Axial “SCX10JK” – Currie RockJock 60 AxlesBy Axial on Jun 21, 2012
As you all know we have been working very closely with our firends at Rebel Off Road to build the ultimate Jeep JK trail rig. As we were going down the list of the must have accessories and modifications, Bond mentioned the drive train. We secured the Jeep Wrangler Rubicon for it’s trail ready reputation. For all intended purposes the standard Jeep JK drive train would suit our needs just fine. The standard Jeep JK Dana 44 axles are well prepared to accept abuse on the trail and deliver the desired relaibility. Bond quickly reminded us that we consulted him and the talented Rebel staff to help to make the “Ultimate Jeep JK Trail Rig”. In order to get the increased reliablilty and ability to one day move up to the sticky compound Maxxis tires he suggested we consider upgrading the axles to the Currie RockJock 60 models.
After a tremendous amount of research and many conversations with the world renowned Currie family, we decided to pull the trigger and secure some of the most beefy axles available for the Jeep JK on the planet. These axles would offer several advantages over the standard axles, which is quite amazing because the standard Dana equipment is far from something to complain about. Taking a moment to dip into some specs on these axles really helped us to see where the major differences are. First and foremost these axles are huge! Huge in the sense that the axle housings themselves are 5″ wider than standard in the front, and 4″ wider than standard in the rear. This alone should help a lot with stability on the trail. Let’s take a look at these housings on the day we picked them up from Currie
One of the most striking differences between these and the standard axles is the angle of the diff covers. They are kicked back and the covers almost sit on top of the housings. This allows extreme rock crawlers to mash their way through rocks without having to worry about puncturing the diff cover, spilling out all the oil and halting all forward movement.
Here they are, loaded in the back of my truck and ready to be delivered to Rebel. I have to admit, I really wanted to get lost and find myself at my house trying to generate a “good” reason why the housings fell out of my truck and landed under my own Jeep
You can really notice another significant difference with these housings in the above picture. The center sections are cast in a manner that adds a significant amount of extra ground clearance to your trail rig. They are called high pinion housings, that have a special set of gears that allow the pinion gear to come in at a much higher location on the ring gear. That extra gounnd clearance is sure to come in handy on the trail.
The next major difference you will notice is the spindles, these are basically off of a 1 ton truck. They carry some massive u-joints and axle shafts, making the entire drivetrain virtually bullet proof!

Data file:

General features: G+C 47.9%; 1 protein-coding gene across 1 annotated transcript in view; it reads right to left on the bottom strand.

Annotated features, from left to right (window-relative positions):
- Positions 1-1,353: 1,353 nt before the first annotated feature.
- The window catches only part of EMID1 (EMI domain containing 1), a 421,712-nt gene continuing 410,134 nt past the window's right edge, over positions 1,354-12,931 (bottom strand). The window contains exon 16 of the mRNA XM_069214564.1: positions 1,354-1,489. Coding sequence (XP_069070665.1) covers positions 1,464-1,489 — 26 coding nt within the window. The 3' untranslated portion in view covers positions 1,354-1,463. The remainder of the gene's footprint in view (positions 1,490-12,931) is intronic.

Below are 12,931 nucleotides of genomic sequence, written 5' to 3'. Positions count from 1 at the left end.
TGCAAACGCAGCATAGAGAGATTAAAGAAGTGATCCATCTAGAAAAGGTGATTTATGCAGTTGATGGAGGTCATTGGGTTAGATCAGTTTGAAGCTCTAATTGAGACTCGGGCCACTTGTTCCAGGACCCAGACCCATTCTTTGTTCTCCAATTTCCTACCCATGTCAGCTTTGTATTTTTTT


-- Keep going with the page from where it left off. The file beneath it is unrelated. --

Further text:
The guys at Currie really keep their ear to the ground and their finger on the proverbial pulse of the Jeep world. They know that Jeep has sold over 600,000 Jeep JKs and decide to make a RockJock system that bolts right into the Jeep Wrangler. This means that all the factory brake components work with the exception of the front rotors (which are included with the axles) and the rear rotors which need to be drilled to the new 5.5 wheel pattern. They simply developed a bracket to adapt the standard calipers, making installation a breeze.
After dropping off all of the components at Rebel Off Road, I had to hit the road to a trade show in Arizona. As luck would have it, the Rebel guys were on a mission to get the axles installed in the SCX10JK. This is not abnormal for these guys, they dont like having things sitting around the shop for more than a few days. This also means I missed the step by step install of the housings. In this case an axle housing install as direct fit as this one requires little explanation.
I did get lucky enough to secure some images of the Jeep out on the trail testing out the new hard parts. As suspected the Axles worked flawlessly, and really increased the Jeeps stability especially on side hill obsticles. The reliability was as expected, complete perfection!
After the session out in the mountains the SCX10JK was brought back into the Rebel shop for inspection. It is always best to bring your rig in for a complete inspection and maintenance after really putting it through its paces. This was also a great oppertunity to check out how the RockJock housings were holding up to their extreme duties.
As expected, there were a few scratches and scrapes, but no damage requiring repair.
There is one key feature of the RockJock housings I haven’t mentioned yet, and that is the integrated skid plate system on the center section of the housing. This part is one of the coolest features on the axles. The skid plate allows the housing to easily slide over obsticles it comes into contact with. The skid plate will see some wear and tear over time, but then it can be replaced keeping the meat of the housing in perfect condition throughout its life of service.
All in all, Axial is extremely pleased to be running the Currie RockJock axles. We are also looking forward to learning more about the Curries and their long heritage in motorsport. From what we have seen and experienced thus far, this is a family and a company who truly embody the spirit of the four wheel drive enthusiast. For a little more insight on Currie Enterprises and their business, check out this video from their youtube page, very cool guys!
To get the history on the Axial “SCX10JK”, please check out the following links! Be sure to check back often, as we will continue to build up the SCX10JK and fine tune it for maximum performance!
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